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Signs That It’s Time for a Network Modeling Exercise: Part 1

Network Design

When should you do a network modeling exercise? If you’ve only optimized your outbound network, you’ve hit the first trigger, since network modeling is crucial for inbound efficiency, too. Beyond this, you can watch for these signals that your network’s time has come.

Your network has grown through acquisition, through a new product introduction, or because it has shrunk through divestiture. The most strategic operation can be knocked off kilter if it suddenly adds acquired facilities, suppliers, and customers to the mix—or if some of these factors disappear from the network.

You haven’t looked at your network’s efficiency recently. Over time, companies can make significant changes in customer or product locations. In particular, volume shifts from one region to another can cause imbalances that make the entire network inefficient. For instance, one company started out with production in Colorado to serve customers on the West Coast and in the Midwest. But as New York became the epicenter of 60% of the company’s business, it was time to re-evaluate where production would be located. As Simon Ellis of IDC states in the recent report Perspective: Strategic, Tactical and Operational Decisions in the Manufacturing Supply Chain, “Business processes change and the technology available evolves, and companies must revisit capabilities periodically to ensure that they continue to drive the desired competitive differentiation…” The moral of this story: You should look at your network after any major shift.

You need to mitigate risk. Business can be interrupted or brought to a halt through disruptions such as earthquakes, hurricanes, tsunamis, and other natural disasters. Is your supply chain resilient enough to quickly resume production after a disaster? Do you have a plan to house inventory regionally or in a centralized location, or is it more strategic for you to defer inventory ownership to your suppliers? Many companies when evaluating risk don’t understand the difference between disruptions versus supply chain risk. While disruption is risk, it’s not often included in your risk profile. You can use modeling to analyze the costs associated with replenishing inventory within 12, 24, or 48 hours. Retailers can use the tools to determine which SKUs they can support from each of their warehouses if one of their other facilities is impaired. A fast serve restaurant can determine backup supplier for all of their restaurants around the world, with little or no downtime. All of these issues can be examined with network modeling, based on what your company wants to achieve.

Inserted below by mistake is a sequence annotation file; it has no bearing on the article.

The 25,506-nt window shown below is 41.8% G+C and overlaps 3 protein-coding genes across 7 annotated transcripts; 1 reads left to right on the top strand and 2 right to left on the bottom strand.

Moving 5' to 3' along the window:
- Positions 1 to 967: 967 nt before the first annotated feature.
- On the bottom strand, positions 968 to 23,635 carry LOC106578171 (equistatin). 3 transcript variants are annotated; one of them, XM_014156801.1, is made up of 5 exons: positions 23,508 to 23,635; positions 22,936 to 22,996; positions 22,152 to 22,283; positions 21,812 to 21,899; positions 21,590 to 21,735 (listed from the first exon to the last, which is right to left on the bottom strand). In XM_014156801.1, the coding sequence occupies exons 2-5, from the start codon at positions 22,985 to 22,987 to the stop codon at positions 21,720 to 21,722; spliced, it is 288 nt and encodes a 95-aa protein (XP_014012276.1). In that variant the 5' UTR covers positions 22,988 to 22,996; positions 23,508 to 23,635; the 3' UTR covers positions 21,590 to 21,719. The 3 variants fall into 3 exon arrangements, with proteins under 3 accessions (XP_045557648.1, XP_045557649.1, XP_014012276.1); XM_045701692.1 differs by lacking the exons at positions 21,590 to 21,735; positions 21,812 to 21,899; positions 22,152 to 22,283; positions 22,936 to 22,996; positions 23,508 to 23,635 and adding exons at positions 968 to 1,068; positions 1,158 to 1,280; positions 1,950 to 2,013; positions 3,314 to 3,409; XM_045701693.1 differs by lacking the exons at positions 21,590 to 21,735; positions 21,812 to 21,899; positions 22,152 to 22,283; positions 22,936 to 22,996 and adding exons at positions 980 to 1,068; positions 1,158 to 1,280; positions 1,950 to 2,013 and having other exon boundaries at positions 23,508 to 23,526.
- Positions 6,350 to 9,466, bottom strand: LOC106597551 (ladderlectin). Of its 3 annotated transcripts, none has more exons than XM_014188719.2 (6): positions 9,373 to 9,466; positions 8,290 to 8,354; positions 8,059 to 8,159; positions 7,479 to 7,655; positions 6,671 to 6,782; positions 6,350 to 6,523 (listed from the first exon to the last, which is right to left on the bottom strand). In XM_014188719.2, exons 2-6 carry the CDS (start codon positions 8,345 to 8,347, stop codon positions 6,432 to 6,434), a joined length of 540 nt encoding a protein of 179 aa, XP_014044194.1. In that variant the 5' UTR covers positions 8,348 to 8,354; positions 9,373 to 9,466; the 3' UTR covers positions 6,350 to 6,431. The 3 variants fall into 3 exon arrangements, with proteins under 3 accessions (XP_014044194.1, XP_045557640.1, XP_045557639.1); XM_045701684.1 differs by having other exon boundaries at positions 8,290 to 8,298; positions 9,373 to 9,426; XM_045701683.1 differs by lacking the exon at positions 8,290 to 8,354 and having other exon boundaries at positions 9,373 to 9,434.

In addition, some North American companies are now using network modeling to study the tradeoffs between nearshoring to Mexico vs. having operations in Asia as highlighted in this recent blog, Re-Shoring Revisited: MIT Suggests May be about Market Strategy.  Network modeling can analyze the cost tradeoffs from one region to the next, looking at wages, transportation, warehousing, consolidation, taxes, duties, and other factors, and show a company its options for greatest efficiency.

Not sure where to begin? Visit the Resources tab of our website for additional information.

Comments

Erik Lopezmalo

Agree with the author, organizations using network modeling to measure resilience of their supply chains because of a disruption are only looking at half the story. Companies that have developed supply chain design as an internal capability have been able to turn this into a competitive advantage enabler to determine optimal supply shifts when sudden changes in demand occur.

3.5.13

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